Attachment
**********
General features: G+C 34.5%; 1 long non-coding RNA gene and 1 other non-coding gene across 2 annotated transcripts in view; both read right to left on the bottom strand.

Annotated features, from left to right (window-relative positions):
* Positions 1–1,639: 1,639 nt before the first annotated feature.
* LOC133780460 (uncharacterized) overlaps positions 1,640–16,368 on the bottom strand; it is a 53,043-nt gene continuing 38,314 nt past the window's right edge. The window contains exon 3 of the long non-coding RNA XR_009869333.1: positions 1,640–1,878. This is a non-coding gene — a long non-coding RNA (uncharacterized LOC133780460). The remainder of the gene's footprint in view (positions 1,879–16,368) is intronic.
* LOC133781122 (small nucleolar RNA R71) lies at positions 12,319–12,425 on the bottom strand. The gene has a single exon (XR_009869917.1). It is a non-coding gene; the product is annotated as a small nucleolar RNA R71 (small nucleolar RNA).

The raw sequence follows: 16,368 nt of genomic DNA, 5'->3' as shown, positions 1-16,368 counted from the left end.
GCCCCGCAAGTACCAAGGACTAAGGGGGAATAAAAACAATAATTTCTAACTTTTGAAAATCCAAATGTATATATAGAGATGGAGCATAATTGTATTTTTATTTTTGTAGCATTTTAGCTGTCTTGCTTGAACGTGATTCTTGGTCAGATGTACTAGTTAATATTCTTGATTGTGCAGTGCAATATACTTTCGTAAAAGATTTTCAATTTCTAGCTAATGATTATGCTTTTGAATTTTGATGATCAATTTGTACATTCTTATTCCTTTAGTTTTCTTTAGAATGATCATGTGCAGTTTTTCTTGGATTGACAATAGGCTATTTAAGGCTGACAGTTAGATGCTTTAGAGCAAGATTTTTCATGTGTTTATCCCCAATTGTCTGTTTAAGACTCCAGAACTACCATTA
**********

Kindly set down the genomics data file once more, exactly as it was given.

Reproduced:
General features: G+C 34.5%; 1 long non-coding RNA gene and 1 other non-coding gene across 2 annotated transcripts in view; both read right to left on the bottom strand.

Annotated features, from left to right (window-relative positions):
* Positions 1–1,639: 1,639 nt before the first annotated feature.
* LOC133780460 (uncharacterized) overlaps positions 1,640–16,368 on the bottom strand; it is a 53,043-nt gene continuing 38,314 nt past the window's right edge. The window contains exon 3 of the long non-coding RNA XR_009869333.1: positions 1,640–1,878. This is a non-coding gene — a long non-coding RNA (uncharacterized LOC133780460). The remainder of the gene's footprint in view (positions 1,879–16,368) is intronic.
* LOC133781122 (small nucleolar RNA R71) lies at positions 12,319–12,425 on the bottom strand. The gene has a single exon (XR_009869917.1). It is a non-coding gene; the product is annotated as a small nucleolar RNA R71 (small nucleolar RNA).

The raw sequence follows: 16,368 nt of genomic DNA, 5'->3' as shown, positions 1-16,368 counted from the left end.
GCCCCGCAAGTACCAAGGACTAAGGGGGAATAAAAACAATAATTTCTAACTTTTGAAAATCCAAATGTATATATAGAGATGGAGCATAATTGTATTTTTATTTTTGTAGCATTTTAGCTGTCTTGCTTGAACGTGATTCTTGGTCAGATGTACTAGTTAATATTCTTGATTGTGCAGTGCAATATACTTTCGTAAAAGATTTTCAATTTCTAGCTAATGATTATGCTTTTGAATTTTGATGATCAATTTGTACATTCTTATTCCTTTAGTTTTCTTTAGAATGATCATGTGCAGTTTTTCTTGGATTGACAATAGGCTATTTAAGGCTGACAGTTAGATGCTTTAGAGCAAGATTTTTCATGTGTTTATCCCCAATTGTCTGTTTAAGACTCCAGAACTACCATTA